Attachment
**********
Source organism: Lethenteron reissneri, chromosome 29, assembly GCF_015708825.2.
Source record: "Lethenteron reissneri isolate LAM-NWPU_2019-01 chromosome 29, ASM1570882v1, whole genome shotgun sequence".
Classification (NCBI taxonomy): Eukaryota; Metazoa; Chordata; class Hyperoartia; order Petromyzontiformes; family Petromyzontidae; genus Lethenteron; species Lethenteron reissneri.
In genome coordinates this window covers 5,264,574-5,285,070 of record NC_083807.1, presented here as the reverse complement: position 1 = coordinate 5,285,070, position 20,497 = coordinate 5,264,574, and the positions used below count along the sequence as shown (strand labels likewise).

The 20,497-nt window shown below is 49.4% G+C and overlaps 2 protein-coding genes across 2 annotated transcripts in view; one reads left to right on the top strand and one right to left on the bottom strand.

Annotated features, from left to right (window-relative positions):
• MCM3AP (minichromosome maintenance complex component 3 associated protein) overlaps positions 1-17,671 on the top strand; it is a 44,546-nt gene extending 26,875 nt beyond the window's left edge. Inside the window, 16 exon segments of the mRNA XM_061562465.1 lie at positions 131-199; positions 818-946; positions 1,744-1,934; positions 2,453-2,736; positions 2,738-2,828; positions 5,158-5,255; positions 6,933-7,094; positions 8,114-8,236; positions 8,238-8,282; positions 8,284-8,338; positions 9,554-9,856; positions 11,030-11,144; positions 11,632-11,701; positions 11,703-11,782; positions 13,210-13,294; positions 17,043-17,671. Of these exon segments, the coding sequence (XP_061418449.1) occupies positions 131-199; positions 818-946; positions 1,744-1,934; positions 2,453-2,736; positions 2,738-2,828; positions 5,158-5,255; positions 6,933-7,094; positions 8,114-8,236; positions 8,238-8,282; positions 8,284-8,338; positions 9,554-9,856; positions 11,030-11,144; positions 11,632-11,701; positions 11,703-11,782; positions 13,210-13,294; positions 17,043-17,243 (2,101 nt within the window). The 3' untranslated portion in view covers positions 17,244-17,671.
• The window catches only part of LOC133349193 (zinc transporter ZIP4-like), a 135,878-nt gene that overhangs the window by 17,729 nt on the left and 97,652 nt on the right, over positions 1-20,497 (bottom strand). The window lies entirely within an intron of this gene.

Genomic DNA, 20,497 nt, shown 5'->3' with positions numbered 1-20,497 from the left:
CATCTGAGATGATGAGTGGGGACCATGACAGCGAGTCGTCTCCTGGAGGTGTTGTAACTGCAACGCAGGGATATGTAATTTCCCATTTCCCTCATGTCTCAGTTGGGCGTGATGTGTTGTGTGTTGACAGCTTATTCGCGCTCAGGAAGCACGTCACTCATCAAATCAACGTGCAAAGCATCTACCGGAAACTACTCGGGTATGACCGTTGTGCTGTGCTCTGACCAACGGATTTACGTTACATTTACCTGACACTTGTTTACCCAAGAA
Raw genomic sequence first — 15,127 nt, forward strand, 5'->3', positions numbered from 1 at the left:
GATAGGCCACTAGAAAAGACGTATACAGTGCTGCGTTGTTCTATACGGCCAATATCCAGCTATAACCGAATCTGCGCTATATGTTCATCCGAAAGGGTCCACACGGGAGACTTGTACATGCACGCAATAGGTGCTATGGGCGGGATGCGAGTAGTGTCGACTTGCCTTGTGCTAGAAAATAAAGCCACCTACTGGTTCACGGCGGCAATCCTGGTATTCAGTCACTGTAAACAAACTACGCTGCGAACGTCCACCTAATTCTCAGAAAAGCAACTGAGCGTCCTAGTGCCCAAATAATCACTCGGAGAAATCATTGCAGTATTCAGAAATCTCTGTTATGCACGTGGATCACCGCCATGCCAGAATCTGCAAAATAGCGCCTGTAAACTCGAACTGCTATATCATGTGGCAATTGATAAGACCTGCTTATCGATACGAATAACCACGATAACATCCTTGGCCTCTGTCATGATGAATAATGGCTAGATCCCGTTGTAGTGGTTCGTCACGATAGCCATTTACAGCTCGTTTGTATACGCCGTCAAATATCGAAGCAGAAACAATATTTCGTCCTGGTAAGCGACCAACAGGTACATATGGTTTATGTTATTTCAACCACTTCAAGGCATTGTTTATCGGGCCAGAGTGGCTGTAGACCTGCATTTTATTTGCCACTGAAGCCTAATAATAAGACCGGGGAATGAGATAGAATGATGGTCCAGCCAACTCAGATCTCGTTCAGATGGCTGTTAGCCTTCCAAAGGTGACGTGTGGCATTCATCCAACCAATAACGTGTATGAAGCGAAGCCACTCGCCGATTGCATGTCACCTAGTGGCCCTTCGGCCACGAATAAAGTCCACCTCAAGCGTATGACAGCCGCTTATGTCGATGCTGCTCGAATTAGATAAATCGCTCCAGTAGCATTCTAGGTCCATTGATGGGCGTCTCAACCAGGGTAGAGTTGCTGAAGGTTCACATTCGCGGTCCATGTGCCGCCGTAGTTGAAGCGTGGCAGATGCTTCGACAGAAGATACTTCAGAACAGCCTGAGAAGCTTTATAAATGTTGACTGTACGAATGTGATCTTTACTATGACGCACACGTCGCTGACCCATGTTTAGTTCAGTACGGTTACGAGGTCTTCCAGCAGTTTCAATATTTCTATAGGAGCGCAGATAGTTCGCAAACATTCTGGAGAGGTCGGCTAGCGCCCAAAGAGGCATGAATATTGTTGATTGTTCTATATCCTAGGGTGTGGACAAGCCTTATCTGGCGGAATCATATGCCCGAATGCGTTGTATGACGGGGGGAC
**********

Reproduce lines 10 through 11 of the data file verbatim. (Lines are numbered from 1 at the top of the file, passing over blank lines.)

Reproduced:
CATCTGAGATGATGAGTGGGGACCATGACAGCGAGTCGTCTCCTGGAGGTGTTGTAACTGCAACGCAGGGATATGTAATTTCCCATTTCCCTCATGTCTCAGTTGGGCGTGATGTGTTGTGTGTTGACAGCTTATTCGCGCTCAGGAAGCACGTCACTCATCAAATCAACGTGCAAAGCATCTACCGGAAACTACTCGGGTATGACCGTTGTGCTGTGCTCTGACCAACGGATTTACGTTACATTTACCTGACACTTGTTTACCCAAGAA
Raw genomic sequence first — 15,127 nt, forward strand, 5'->3', positions numbered from 1 at the left: